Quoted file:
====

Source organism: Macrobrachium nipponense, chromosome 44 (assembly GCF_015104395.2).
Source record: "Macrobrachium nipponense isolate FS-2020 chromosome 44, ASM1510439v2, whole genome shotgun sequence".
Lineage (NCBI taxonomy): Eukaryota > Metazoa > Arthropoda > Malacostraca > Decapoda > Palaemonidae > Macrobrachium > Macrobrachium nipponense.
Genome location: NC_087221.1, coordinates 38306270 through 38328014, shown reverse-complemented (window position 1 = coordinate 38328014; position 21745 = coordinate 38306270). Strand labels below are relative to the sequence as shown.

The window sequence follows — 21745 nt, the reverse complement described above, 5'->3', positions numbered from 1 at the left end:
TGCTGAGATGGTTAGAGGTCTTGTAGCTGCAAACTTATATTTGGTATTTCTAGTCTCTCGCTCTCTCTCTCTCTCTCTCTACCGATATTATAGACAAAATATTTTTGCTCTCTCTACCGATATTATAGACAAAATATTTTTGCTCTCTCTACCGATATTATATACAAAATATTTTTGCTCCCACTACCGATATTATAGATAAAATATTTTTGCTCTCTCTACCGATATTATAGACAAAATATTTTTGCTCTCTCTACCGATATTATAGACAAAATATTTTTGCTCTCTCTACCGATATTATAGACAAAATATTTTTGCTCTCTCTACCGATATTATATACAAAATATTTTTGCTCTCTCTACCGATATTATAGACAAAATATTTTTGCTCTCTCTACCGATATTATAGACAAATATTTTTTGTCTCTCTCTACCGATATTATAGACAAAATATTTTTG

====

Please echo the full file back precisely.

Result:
Source organism: Macrobrachium nipponense, chromosome 44 (assembly GCF_015104395.2).
Source record: "Macrobrachium nipponense isolate FS-2020 chromosome 44, ASM1510439v2, whole genome shotgun sequence".
Lineage (NCBI taxonomy): Eukaryota > Metazoa > Arthropoda > Malacostraca > Decapoda > Palaemonidae > Macrobrachium > Macrobrachium nipponense.
Genome location: NC_087221.1, coordinates 38306270 through 38328014, shown reverse-complemented (window position 1 = coordinate 38328014; position 21745 = coordinate 38306270). Strand labels below are relative to the sequence as shown.

The window sequence follows — 21745 nt, the reverse complement described above, 5'->3', positions numbered from 1 at the left end:
TGCTGAGATGGTTAGAGGTCTTGTAGCTGCAAACTTATATTTGGTATTTCTAGTCTCTCGCTCTCTCTCTCTCTCTCTCTACCGATATTATAGACAAAATATTTTTGCTCTCTCTACCGATATTATAGACAAAATATTTTTGCTCTCTCTACCGATATTATATACAAAATATTTTTGCTCCCACTACCGATATTATAGATAAAATATTTTTGCTCTCTCTACCGATATTATAGACAAAATATTTTTGCTCTCTCTACCGATATTATAGACAAAATATTTTTGCTCTCTCTACCGATATTATAGACAAAATATTTTTGCTCTCTCTACCGATATTATATACAAAATATTTTTGCTCTCTCTACCGATATTATAGACAAAATATTTTTGCTCTCTCTACCGATATTATAGACAAATATTTTTTGTCTCTCTCTACCGATATTATAGACAAAATATTTTTG